Alex Hochstrasser, designer of the Bilibo Game Box and associated products, has created a work of playful genius. The simplicity of the components belie the elegance of design and the depth of understanding of the nature of creative play.

There are several delightful videos on Youtube that illustrate a few of the plethora of possibilities contained in the Bilibo Game Box, and a well-illustrated booklet that accompanies each Game Box for yet more ideas, and, soon, even more will be on the Bilibo website.

Despite all these resources, please, consider this: the more you and your children play together with this, openly, inventing games from scratch, without any guidance other than that which comes from your collectively playful hearts, the greater the value of your experiences with this remarkable toy. If you want ideas, let your children be your guide. The Bilibo Game Box is remarkably innovative and brilliantly designed, but the real value of it only becomes apparent when it is used as a tool for playful, inspired invention.

from Bernie DeKoven, funsmith

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The Grass Stain Guru - Defender of the Playful

Read, for example, this blog post describing 10 More Can't Miss Childhood Moments. Here, in case you are so reclined, the first five from the first ten:
  1. Toasting a marshmallow on a stick, anxiously awaiting the sweet goo that is to come. Learning to master the perfect toasty brown color equal parts art and science, in my book.
  2. Wading in a creek toes wriggling in the light current, knee-deep in fun. Looking under rocks for critters and sailing boats made of sticks.
  3. Climbing a tree! The world has never been as beautiful as it looks from a perch in a glorious (and sturdy!) tree.
  4. Catching fireflies on a warm summer night. Pure magic awaits! (Of course, be sure to let them go.)
  5. Building a fort. Somewhere special, just for the kids. No kit houses required just some sticks, bushes, maybe a tarp and a lot of imagination.
Then read the Ode to Dirty Sneakers. And then Kids Choice: Self-Directed Play. Then go on to read this entire gem of a blog. Then you'll understand ever so incontrovertibly clearly why Bruce Williamson nominated Bethe Almeras to join the much-honored ranks of Defenders of the Playful.



from Bernie DeKoven, funsmith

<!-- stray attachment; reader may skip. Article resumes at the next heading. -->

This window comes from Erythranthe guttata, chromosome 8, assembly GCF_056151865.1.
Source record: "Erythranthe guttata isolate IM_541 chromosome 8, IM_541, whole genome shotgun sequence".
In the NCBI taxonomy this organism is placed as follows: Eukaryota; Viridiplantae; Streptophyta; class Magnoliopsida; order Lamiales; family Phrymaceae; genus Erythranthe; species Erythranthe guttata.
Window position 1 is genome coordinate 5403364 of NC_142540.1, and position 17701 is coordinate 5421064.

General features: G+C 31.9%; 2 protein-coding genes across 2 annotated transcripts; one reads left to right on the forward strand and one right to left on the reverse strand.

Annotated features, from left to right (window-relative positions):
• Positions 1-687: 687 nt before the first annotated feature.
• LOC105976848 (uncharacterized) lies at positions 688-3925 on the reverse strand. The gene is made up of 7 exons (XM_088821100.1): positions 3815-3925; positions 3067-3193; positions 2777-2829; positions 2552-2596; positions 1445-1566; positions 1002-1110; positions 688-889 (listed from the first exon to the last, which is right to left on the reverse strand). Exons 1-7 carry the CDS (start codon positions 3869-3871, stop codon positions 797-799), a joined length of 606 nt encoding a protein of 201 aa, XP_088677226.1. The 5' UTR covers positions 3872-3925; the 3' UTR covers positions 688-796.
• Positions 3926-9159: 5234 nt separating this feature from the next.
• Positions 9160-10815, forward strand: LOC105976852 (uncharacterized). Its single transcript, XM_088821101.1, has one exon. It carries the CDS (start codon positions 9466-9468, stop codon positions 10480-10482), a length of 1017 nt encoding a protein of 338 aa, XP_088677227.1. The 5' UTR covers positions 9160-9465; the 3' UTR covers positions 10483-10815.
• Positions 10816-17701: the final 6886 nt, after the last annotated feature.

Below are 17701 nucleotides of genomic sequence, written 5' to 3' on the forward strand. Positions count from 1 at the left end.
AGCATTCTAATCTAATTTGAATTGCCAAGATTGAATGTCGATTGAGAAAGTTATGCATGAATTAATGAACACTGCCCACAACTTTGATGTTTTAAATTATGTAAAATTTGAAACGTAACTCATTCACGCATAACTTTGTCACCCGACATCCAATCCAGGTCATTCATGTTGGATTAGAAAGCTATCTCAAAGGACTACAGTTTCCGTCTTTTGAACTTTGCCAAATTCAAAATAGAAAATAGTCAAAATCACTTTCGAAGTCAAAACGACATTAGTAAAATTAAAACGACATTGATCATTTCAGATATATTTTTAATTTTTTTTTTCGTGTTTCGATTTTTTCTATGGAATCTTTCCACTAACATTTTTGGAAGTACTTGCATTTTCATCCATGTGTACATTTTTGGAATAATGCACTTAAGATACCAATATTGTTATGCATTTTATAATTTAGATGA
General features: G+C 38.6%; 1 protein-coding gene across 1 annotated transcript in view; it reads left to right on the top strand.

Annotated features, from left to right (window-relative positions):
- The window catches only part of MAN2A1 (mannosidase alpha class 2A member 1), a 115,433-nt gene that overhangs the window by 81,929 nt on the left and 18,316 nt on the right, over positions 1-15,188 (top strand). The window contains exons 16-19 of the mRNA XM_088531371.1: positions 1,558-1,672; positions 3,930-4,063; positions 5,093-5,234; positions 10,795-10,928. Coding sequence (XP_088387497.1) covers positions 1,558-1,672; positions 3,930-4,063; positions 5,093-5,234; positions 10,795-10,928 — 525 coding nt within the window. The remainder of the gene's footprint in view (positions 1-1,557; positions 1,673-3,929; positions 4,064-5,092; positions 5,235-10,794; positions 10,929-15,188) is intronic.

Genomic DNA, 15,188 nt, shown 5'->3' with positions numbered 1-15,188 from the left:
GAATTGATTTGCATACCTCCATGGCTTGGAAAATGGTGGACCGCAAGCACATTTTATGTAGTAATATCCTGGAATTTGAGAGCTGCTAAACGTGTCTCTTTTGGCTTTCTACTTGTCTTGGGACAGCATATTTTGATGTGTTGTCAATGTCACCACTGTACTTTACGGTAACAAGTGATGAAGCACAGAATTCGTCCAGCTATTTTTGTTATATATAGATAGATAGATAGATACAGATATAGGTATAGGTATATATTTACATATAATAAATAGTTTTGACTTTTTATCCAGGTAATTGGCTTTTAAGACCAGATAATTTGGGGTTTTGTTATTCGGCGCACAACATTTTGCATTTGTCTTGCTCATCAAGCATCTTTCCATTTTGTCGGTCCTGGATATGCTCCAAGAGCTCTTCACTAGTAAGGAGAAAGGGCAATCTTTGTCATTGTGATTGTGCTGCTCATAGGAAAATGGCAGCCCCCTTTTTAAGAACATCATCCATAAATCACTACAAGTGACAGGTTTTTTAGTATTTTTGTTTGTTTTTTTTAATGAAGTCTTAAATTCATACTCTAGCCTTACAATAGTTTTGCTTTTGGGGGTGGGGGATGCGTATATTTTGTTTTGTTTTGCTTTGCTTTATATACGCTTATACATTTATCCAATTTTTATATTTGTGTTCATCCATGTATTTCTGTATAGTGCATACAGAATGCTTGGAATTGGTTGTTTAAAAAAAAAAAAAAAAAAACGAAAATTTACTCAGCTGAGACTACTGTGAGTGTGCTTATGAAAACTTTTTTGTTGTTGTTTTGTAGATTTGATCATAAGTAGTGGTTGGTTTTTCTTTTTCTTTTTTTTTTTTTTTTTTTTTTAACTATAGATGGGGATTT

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A Modest Collection of Pointless Games

You've seen this.

You've might have seen this.

You could have come across this.

And even thought about arranging for one of these.

Now, at last, you can download this.

from Bernie DeKoven, funsmith

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Alexander Calder - Defender of the Playful



Sculptor, inventor of the mobile, Alexander Calder, receives our first posthumous Defender of the Playful award.

Watch the video to find out why.



from Bernie DeKoven, funsmith

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"Leisure Play is Important for Human Collaboration" - download the entire paper

In a previous post, I cited an article by Dr. Peter Gray, who writes a blog called Freedom to Learn, published by Psychology Today. After a brief, friendly exchange of emails, Dr. Gray agreed to share his entire paper Leisure Play is Important for Human Collaboration with us. You can download it here.

Coincidentally, his blog currently features an article of similar noteworthiness called "Social Play and the Genesis of Democracy," in which he writes:
"Children cannot acquire democratic values through activities run autocratically by adults. They can and do, however, experience and acquire such values in free play with other children. That is a setting where they are treated as equals, where they must have a say in what goes on, and where they must respect the rights of others if they wish to be included."
Clearly we have found yet another Defender of the Playful.




from Bernie DeKoven, funsmith